Red maids, Calandrinia ciliata, at the Santa Rosa Plateau Ecological Reserve. Red maid seeds were eaten by Chumash people and were a highly esteemed food by many Native Californians. The seeds also were used ceremonially as ritual offerings. Anthropologist and ethnobiologist Jan Timbrook talks extensively about red maids in her book, Chumash Ethnobotany. According to Philip Sparkman in his The Culture of the Luiseño Indians, 1908, Luiseño people also ate the shiny black seeds and the tender young greens. The Luiseño word for red maids is púúchakla.

In their co-authored book, Yumáyk, Yumáyk, the late Luiseño elder Villiana Calac Hyde tells linguist Eric Elliot that she remembers eating red maid/púúchakla greens:

We would cut it off at its base.

We would cut it with a knife.

[We would get] púúchakla greens, dandylions, and alfalfa.

Once you’ve gathered all three, then you clean them.

And then you cook it.

It’s similar to spinach, but even better.

California cuisine: another edible annual to add to my garden! Red maid seeds can be purchased at Larner Seeds.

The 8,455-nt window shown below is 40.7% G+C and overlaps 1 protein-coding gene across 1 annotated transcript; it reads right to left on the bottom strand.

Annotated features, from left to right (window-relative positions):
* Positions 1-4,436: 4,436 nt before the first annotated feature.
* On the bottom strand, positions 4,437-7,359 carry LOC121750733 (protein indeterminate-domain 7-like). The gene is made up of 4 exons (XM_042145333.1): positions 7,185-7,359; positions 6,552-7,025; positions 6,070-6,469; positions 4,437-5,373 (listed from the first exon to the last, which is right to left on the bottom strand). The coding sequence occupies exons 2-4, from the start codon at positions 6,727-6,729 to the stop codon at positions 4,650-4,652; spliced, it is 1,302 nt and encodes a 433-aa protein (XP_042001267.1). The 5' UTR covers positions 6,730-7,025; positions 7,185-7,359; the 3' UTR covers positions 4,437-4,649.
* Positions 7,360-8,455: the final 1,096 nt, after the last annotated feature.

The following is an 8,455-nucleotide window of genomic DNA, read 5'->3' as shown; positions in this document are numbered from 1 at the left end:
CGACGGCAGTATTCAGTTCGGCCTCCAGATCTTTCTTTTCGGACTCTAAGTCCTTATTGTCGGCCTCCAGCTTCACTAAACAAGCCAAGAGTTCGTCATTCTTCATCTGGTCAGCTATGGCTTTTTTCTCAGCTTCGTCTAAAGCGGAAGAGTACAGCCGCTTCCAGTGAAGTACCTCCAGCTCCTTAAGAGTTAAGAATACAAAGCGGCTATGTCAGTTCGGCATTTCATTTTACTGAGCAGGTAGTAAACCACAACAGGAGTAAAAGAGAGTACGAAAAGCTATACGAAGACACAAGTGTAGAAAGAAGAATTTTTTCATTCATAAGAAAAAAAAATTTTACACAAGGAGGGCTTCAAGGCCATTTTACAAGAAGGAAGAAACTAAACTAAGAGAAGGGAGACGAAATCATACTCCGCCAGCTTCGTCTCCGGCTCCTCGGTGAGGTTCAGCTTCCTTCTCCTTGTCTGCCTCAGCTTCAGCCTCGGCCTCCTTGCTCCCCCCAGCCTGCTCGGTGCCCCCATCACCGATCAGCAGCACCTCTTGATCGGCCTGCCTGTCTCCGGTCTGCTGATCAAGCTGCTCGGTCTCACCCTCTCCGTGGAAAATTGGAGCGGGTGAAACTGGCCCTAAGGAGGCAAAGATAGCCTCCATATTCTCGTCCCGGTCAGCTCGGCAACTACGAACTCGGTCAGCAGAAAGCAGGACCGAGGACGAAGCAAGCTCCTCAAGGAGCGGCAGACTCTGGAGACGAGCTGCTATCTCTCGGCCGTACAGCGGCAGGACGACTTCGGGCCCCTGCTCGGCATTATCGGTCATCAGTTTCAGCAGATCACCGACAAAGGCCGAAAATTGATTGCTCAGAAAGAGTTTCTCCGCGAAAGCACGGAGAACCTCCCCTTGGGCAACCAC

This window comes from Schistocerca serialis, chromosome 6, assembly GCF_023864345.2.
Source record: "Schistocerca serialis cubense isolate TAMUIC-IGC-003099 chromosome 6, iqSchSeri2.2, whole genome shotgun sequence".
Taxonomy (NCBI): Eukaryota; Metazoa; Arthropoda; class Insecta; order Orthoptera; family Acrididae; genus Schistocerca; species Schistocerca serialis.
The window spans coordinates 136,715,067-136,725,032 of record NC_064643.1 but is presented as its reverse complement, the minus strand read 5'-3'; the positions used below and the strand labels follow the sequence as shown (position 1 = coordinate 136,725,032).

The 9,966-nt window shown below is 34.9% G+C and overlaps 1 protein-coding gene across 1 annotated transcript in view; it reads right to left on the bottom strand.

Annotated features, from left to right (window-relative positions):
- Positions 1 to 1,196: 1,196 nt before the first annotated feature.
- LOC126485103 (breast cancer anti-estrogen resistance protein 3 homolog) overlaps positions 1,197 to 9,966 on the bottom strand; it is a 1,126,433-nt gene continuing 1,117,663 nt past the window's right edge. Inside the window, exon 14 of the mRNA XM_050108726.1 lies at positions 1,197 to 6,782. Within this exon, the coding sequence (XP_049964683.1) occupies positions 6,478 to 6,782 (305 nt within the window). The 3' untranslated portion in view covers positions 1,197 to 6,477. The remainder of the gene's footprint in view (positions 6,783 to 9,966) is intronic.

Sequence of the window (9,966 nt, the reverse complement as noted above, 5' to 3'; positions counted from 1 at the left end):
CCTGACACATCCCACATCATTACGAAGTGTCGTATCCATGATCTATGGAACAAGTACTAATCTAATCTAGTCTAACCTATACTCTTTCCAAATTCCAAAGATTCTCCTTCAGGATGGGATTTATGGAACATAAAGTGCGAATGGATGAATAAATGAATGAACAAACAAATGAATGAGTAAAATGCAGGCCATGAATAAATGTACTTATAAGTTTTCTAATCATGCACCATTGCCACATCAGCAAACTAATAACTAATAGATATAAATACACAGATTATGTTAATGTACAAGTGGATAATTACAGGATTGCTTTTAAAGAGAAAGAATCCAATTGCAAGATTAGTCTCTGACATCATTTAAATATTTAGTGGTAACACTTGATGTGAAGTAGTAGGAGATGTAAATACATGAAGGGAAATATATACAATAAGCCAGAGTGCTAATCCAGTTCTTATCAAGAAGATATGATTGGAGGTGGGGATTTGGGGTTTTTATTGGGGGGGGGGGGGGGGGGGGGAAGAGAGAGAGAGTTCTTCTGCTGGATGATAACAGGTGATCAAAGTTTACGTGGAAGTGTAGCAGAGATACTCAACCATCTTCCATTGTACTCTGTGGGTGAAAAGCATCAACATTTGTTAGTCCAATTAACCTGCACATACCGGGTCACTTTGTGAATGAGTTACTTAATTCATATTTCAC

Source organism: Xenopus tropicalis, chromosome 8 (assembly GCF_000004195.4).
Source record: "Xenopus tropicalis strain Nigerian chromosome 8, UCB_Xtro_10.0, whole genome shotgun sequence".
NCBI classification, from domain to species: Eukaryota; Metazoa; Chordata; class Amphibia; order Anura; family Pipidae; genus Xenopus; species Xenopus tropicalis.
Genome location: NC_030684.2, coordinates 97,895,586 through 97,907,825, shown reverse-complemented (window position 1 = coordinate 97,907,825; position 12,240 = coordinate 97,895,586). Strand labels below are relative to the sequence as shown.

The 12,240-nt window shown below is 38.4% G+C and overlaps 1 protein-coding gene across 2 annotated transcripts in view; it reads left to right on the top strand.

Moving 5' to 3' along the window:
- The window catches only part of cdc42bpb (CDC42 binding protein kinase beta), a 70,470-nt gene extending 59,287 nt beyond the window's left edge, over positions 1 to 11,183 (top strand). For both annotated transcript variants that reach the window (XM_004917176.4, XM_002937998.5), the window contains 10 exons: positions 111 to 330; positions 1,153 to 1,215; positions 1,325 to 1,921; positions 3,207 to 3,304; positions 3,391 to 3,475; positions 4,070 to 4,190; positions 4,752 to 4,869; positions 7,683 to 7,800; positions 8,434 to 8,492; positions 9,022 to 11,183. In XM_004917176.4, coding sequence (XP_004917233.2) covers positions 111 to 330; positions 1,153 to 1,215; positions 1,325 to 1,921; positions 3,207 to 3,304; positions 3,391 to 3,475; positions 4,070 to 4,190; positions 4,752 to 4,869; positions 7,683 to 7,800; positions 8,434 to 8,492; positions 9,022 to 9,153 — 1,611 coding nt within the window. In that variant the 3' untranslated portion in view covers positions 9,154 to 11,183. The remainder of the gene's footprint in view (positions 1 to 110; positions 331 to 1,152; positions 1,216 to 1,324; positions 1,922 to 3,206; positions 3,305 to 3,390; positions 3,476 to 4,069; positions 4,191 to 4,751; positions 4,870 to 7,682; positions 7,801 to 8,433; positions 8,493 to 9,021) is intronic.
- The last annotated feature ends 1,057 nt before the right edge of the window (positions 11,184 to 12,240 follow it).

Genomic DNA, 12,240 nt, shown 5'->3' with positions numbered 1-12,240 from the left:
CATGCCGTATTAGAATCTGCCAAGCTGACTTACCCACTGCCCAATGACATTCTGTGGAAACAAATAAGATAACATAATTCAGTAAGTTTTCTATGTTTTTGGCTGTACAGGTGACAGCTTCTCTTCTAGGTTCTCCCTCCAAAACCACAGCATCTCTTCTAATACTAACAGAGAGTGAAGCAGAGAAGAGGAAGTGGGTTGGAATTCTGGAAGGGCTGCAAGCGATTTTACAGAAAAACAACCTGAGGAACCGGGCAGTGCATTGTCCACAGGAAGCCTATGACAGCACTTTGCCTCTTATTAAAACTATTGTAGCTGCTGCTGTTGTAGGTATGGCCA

Indian lettuce, or Claytonia perfoliata, is another edible annual at the Santa Rosa Plateau Ecological Reserve. Both Indian lettuce and red maids belongs to the Portulacaceae, or the Purslane family. The photo above was taken at the Reserve a couple of years ago, but I saw several patches of Indian lettuce along the trails.

Shooting star, Dodecatheon clevelandii ssp. clevelandii.

Drawing of shooting stars from Mary Elizabeth Parsons’ The Wild Flowers of California, 1904. Drawing by Margaret Warriner Buck. Parson also refers to the “exquisitely delicate” shooting stars as wild cyclamen and mad violets.

Johnny jump-ups, Viola pedunculata.

Posted by deborah small


  1. that isn’t red maids, it’s filaree 😦



  2. Beautiful and informative.
    Thank you!



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